Using Humor in Language Classrooms: Greasing the Wheels or Putting a Spanner in the Works? A Study on Humor Styles of Turkish EFL Instructors

Mehdi Solhi Andarab, Aynur Kesen Mutlu


Humor has often been seen as an important element in the learning process, facilitating both teaching and learning. Nevertheless, the utilization of humor in the educational setting has had its opponents. In recent years, many attempts have been made to conceptualize the various forms of humor implemented in the practice of education. Despite a myriad of studies aimed at linking humor with personality traits, there seem a dearth number of research studies addressing the multifaceted humor styles of EFL instructors while interacting with the students in the classroom. There have been a number of scales thought-up in order to best assess the humor styles of the individual. However, the one identified by Martin et al. (2003) attempts to deal with the functions of humor, rather than particular personalities it may or may not represent. The four specific humor styles identified in this scale encompass two benign (affiliative and self-enhancing), and two injurious (aggressive and self-defeating) humor styles. The present study seeks to examine the humor styles adopted by English language instructors in Turkey by investigating (1) whether there is a difference between male and female instructors with regard to employing humor, (2) whether the educational level of the participants influences their tendency to use humor while interacting with the students in the classroom, and (3) whether the age of the instructors is an influential factor in adopting various styles of humor. A total of 64 English language instructors working at private and state universities in Turkey completed a standardized form of the Humor Styles Questionnaire (HSQ) online. Results indicated no significant difference between male and female instructors with regard to adopting humor styles in the classroom. Nor were there any differences between instructors of varying educational level in terms of the use of humor styles. In addition, no differences were seen according to age.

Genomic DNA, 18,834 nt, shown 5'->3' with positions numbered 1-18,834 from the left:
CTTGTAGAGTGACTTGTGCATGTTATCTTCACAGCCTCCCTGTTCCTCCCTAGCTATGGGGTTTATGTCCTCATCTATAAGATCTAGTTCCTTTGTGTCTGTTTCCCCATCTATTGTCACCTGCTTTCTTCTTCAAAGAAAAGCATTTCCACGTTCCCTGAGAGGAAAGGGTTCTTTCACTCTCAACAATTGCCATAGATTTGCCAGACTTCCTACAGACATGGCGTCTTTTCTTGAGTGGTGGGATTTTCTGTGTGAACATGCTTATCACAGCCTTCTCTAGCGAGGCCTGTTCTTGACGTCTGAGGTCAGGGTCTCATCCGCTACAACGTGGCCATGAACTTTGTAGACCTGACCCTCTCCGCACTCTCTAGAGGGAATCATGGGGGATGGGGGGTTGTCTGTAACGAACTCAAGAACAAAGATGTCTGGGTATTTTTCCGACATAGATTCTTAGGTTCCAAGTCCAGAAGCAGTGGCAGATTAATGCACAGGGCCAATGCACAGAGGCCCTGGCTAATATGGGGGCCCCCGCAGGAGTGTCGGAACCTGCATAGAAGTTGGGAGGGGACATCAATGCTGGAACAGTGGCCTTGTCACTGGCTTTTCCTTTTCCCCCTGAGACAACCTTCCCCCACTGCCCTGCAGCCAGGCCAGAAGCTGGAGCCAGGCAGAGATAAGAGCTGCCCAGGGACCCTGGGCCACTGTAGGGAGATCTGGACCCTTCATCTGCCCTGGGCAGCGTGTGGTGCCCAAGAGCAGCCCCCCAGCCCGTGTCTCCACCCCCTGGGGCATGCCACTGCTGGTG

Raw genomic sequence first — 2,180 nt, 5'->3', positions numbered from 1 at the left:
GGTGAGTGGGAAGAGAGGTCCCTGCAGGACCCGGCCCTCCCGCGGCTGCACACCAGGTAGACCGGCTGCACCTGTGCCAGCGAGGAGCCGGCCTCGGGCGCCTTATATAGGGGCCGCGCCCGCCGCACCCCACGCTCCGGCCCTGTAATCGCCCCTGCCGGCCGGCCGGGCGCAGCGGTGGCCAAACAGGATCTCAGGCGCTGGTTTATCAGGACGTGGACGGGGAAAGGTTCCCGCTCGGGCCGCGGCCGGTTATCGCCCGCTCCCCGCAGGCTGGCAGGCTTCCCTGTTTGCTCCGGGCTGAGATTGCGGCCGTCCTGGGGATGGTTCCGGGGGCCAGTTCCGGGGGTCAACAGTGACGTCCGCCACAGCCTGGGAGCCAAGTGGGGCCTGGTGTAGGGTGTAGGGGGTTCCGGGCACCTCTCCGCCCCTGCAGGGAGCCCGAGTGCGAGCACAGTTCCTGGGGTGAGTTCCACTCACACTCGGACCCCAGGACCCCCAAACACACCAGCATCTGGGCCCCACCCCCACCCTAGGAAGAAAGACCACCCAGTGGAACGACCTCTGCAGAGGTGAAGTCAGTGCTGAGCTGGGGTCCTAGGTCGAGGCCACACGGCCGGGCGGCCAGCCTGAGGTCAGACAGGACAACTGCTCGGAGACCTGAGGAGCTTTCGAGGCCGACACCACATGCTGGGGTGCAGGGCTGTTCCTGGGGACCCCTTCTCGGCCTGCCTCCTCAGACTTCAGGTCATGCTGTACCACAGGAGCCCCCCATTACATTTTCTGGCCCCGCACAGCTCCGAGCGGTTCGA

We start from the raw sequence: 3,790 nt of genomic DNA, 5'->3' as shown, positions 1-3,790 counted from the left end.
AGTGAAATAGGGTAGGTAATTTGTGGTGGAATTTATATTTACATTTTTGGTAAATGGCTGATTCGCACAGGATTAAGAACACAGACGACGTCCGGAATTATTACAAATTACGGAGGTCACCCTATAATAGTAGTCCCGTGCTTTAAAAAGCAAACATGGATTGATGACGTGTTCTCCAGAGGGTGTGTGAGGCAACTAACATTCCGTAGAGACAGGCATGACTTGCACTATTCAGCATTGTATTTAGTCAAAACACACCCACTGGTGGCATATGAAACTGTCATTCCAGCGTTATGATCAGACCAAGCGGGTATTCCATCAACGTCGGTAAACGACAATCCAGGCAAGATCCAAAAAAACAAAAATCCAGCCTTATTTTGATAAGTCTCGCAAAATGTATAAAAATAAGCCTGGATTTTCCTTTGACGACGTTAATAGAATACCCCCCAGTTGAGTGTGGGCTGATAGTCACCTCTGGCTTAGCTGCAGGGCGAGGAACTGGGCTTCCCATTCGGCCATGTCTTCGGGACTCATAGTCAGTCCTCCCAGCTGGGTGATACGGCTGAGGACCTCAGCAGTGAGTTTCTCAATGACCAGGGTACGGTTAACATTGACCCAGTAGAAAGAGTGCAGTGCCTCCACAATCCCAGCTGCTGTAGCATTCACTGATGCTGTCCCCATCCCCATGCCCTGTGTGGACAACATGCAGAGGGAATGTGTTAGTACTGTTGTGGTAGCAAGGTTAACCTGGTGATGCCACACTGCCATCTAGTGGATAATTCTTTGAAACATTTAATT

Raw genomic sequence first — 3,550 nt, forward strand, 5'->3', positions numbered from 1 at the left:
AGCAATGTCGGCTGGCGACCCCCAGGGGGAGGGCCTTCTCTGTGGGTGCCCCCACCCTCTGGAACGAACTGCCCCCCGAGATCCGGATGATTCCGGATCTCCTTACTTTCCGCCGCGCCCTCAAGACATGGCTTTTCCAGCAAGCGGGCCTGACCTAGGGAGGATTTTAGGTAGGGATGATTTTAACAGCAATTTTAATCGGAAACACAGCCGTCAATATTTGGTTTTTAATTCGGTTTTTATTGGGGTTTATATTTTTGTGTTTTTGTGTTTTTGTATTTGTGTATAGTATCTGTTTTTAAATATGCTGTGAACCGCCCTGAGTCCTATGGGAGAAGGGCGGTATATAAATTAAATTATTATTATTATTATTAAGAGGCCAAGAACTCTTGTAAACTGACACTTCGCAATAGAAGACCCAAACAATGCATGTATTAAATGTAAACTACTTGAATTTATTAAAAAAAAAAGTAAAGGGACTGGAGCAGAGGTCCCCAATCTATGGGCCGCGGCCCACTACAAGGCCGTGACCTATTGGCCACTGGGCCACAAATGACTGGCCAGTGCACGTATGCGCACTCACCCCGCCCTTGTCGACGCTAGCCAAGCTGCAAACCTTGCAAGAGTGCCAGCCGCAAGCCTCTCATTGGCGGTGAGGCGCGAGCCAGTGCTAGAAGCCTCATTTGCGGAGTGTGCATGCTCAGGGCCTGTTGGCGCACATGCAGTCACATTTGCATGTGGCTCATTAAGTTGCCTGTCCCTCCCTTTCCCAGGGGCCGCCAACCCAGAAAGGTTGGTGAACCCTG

EFL classroom; Humor styles; the Humor Styles Questionnaire (HSQ)

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